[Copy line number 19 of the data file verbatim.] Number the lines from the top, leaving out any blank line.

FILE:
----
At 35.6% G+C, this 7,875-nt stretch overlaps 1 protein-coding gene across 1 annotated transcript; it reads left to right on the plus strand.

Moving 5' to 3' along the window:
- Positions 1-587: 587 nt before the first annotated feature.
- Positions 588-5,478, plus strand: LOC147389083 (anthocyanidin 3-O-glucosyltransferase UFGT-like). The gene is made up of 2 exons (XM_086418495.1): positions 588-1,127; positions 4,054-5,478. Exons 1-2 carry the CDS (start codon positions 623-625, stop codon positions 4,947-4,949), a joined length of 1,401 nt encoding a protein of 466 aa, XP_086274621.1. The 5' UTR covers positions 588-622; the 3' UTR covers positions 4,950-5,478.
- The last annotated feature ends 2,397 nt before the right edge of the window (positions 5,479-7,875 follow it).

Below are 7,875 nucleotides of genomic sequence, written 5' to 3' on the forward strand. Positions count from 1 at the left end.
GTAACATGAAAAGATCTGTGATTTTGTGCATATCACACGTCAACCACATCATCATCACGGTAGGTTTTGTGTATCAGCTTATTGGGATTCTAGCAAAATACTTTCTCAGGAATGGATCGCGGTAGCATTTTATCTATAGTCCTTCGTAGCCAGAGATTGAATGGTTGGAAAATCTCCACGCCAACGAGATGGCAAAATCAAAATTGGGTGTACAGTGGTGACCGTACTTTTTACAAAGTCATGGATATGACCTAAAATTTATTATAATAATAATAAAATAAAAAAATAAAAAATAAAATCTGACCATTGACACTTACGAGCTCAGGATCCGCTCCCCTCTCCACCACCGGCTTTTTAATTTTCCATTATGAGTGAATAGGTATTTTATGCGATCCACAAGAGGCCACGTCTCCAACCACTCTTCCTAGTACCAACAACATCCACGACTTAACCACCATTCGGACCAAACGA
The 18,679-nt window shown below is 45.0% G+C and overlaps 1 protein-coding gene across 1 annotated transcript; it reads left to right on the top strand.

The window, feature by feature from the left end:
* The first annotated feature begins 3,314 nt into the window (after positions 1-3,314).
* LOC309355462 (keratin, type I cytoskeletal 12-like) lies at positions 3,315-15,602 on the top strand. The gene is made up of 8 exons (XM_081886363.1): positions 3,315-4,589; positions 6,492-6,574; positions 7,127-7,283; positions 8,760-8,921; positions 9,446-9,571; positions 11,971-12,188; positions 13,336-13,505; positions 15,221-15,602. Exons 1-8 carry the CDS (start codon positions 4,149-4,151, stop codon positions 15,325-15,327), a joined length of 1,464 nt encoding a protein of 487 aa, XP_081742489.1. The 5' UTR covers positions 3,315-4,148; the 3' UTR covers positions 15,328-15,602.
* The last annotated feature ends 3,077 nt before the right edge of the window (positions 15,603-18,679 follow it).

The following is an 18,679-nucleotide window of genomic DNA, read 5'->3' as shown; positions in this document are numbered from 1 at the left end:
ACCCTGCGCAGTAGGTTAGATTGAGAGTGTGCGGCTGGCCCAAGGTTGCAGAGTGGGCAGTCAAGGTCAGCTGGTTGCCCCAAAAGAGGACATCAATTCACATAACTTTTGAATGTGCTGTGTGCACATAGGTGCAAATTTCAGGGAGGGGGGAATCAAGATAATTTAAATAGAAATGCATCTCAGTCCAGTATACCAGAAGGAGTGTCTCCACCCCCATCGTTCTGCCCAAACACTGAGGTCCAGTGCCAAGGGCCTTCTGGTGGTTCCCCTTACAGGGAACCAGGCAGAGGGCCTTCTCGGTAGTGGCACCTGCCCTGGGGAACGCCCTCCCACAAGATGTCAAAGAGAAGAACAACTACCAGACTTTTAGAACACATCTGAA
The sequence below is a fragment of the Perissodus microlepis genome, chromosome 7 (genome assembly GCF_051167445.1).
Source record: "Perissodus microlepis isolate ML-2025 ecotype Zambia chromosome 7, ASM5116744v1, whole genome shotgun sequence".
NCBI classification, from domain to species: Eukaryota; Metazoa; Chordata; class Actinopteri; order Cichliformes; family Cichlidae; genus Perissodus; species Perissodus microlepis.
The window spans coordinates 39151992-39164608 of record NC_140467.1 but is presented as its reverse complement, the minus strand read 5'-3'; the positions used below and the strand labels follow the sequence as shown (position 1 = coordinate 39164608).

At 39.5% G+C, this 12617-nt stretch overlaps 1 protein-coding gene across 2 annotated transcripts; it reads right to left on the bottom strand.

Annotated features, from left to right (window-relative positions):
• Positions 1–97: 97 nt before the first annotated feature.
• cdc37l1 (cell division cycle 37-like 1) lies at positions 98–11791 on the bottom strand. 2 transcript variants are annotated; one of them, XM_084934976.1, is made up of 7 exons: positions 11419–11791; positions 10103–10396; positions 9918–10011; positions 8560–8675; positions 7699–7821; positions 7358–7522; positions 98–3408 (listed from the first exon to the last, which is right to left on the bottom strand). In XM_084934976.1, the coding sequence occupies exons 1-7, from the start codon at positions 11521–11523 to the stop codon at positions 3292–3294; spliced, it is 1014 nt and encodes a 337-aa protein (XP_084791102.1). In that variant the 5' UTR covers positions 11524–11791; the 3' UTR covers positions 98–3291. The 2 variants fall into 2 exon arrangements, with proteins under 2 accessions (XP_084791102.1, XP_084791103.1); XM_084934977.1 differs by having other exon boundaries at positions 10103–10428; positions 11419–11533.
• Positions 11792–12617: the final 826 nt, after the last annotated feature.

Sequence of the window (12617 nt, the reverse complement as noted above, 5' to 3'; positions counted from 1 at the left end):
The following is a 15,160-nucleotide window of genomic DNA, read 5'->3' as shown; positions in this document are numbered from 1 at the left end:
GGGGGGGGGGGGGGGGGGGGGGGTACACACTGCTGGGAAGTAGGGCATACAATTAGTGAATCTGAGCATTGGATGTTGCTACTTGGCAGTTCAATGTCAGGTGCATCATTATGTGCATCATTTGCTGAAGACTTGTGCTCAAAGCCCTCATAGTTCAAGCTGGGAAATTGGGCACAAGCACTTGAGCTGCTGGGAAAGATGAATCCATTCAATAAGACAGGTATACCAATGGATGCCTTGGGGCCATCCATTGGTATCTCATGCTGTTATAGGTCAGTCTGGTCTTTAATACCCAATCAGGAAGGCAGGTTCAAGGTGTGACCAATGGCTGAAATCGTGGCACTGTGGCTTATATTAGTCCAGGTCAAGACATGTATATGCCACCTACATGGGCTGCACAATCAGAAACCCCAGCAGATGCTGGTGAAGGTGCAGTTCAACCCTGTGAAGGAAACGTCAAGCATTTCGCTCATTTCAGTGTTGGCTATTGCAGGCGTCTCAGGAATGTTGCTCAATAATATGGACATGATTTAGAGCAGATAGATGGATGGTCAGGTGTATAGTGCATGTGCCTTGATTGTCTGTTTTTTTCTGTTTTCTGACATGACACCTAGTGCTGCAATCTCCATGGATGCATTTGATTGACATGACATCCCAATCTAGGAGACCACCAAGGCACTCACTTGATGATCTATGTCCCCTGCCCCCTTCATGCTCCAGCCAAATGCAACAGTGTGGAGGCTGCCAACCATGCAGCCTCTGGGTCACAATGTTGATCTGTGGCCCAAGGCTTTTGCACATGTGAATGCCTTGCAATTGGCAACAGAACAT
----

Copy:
At 39.5% G+C, this 12617-nt stretch overlaps 1 protein-coding gene across 2 annotated transcripts; it reads right to left on the bottom strand.